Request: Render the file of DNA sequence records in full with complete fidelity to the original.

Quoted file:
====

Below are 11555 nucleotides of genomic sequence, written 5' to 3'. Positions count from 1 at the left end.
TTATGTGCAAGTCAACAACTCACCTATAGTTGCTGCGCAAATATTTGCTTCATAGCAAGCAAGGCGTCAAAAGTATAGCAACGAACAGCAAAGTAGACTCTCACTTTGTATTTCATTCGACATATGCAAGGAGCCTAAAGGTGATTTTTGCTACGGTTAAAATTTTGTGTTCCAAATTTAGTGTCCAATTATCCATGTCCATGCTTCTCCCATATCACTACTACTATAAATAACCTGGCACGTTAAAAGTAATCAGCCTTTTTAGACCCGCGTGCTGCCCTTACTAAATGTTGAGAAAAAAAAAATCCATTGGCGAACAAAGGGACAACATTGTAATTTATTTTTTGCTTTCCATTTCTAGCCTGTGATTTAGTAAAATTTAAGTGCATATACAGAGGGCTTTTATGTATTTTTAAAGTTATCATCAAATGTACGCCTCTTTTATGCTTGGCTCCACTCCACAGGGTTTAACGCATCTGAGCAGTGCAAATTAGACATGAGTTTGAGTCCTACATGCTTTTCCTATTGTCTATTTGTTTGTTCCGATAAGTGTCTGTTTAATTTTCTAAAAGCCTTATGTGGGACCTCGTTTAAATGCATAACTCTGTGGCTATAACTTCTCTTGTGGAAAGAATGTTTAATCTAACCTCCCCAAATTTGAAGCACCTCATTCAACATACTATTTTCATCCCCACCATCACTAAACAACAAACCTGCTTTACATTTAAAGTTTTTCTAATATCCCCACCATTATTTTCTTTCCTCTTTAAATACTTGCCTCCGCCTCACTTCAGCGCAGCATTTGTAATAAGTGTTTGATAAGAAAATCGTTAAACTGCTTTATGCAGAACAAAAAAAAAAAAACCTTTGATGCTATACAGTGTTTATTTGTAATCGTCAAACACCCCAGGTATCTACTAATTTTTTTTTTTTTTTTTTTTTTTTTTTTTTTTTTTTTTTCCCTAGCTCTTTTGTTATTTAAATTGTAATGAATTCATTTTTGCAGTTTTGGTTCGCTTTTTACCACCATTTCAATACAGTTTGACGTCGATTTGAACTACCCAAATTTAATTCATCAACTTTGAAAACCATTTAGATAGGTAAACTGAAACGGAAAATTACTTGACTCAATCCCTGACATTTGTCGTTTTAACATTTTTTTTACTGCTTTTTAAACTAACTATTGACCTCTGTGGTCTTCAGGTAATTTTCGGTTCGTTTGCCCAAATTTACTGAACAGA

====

Below are 11555 nucleotides of genomic sequence, written 5' to 3'. Positions count from 1 at the left end.
TTATGTGCAAGTCAACAACTCACCTATAGTTGCTGCGCAAATATTTGCTTCATAGCAAGCAAGGCGTCAAAAGTATAGCAACGAACAGCAAAGTAGACTCTCACTTTGTATTTCATTCGACATATGCAAGGAGCCTAAAGGTGATTTTTGCTACGGTTAAAATTTTGTGTTCCAAATTTAGTGTCCAATTATCCATGTCCATGCTTCTCCCATATCACTACTACTATAAATAACCTGGCACGTTAAAAGTAATCAGCCTTTTTAGACCCGCGTGCTGCCCTTACTAAATGTTGAGAAAAAAAAAATCCATTGGCGAACAAAGGGACAACATTGTAATTTATTTTTTGCTTTCCATTTCTAGCCTGTGATTTAGTAAAATTTAAGTGCATATACAGAGGGCTTTTATGTATTTTTAAAGTTATCATCAAATGTACGCCTCTTTTATGCTTGGCTCCACTCCACAGGGTTTAACGCATCTGAGCAGTGCAAATTAGACATGAGTTTGAGTCCTACATGCTTTTCCTATTGTCTATTTGTTTGTTCCGATAAGTGTCTGTTTAATTTTCTAAAAGCCTTATGTGGGACCTCGTTTAAATGCATAACTCTGTGGCTATAACTTCTCTTGTGGAAAGAATGTTTAATCTAACCTCCCCAAATTTGAAGCACCTCATTCAACATACTATTTTCATCCCCACCATCACTAAACAACAAACCTGCTTTACATTTAAAGTTTTTCTAATATCCCCACCATTATTTTCTTTCCTCTTTAAATACTTGCCTCCGCCTCACTTCAGCGCAGCATTTGTAATAAGTGTTTGATAAGAAAATCGTTAAACTGCTTTATGCAGAACAAAAAAAAAAAAACCTTTGATGCTATACAGTGTTTATTTGTAATCGTCAAACACCCCAGGTATCTACTAATTTTTTTTTTTTTTTTTTTTTTTTTTTTTTTTTTTTTTTCCCTAGCTCTTTTGTTATTTAAATTGTAATGAATTCATTTTTGCAGTTTTGGTTCGCTTTTTACCACCATTTCAATACAGTTTGACGTCGATTTGAACTACCCAAATTTAATTCATCAACTTTGAAAACCATTTAGATAGGTAAACTGAAACGGAAAATTACTTGACTCAATCCCTGACATTTGTCGTTTTAACATTTTTTTTACTGCTTTTTAAACTAACTATTGACCTCTGTGGTCTTCAGGTAATTTTCGGTTCGTTTGCCCAAATTTACTGAACAGA